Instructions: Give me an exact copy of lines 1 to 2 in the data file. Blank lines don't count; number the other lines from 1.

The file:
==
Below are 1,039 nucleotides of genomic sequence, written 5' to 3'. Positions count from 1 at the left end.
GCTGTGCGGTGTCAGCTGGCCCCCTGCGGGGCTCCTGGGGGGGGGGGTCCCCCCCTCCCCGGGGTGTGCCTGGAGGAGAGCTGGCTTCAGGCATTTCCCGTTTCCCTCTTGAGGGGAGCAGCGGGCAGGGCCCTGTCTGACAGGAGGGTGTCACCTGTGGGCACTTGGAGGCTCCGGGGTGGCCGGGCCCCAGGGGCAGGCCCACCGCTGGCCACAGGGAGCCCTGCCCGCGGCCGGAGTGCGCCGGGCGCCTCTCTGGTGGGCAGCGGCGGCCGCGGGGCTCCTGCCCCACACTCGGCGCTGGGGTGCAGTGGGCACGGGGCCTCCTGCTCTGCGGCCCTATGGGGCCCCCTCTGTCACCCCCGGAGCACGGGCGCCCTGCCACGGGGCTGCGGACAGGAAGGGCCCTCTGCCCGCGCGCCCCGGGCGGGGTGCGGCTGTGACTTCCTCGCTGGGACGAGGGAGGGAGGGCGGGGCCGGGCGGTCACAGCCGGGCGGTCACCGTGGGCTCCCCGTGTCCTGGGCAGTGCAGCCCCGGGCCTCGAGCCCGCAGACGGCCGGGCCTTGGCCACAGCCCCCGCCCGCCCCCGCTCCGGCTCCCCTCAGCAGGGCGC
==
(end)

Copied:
Below are 1,039 nucleotides of genomic sequence, written 5' to 3'. Positions count from 1 at the left end.
GCTGTGCGGTGTCAGCTGGCCCCCTGCGGGGCTCCTGGGGGGGGGGGTCCCCCCCTCCCCGGGGTGTGCCTGGAGGAGAGCTGGCTTCAGGCATTTCCCGTTTCCCTCTTGAGGGGAGCAGCGGGCAGGGCCCTGTCTGACAGGAGGGTGTCACCTGTGGGCACTTGGAGGCTCCGGGGTGGCCGGGCCCCAGGGGCAGGCCCACCGCTGGCCACAGGGAGCCCTGCCCGCGGCCGGAGTGCGCCGGGCGCCTCTCTGGTGGGCAGCGGCGGCCGCGGGGCTCCTGCCCCACACTCGGCGCTGGGGTGCAGTGGGCACGGGGCCTCCTGCTCTGCGGCCCTATGGGGCCCCCTCTGTCACCCCCGGAGCACGGGCGCCCTGCCACGGGGCTGCGGACAGGAAGGGCCCTCTGCCCGCGCGCCCCGGGCGGGGTGCGGCTGTGACTTCCTCGCTGGGACGAGGGAGGGAGGGCGGGGCCGGGCGGTCACAGCCGGGCGGTCACCGTGGGCTCCCCGTGTCCTGGGCAGTGCAGCCCCGGGCCTCGAGCCCGCAGACGGCCGGGCCTTGGCCACAGCCCCCGCCCGCCCCCGCTCCGGCTCCCCTCAGCAGGGCGC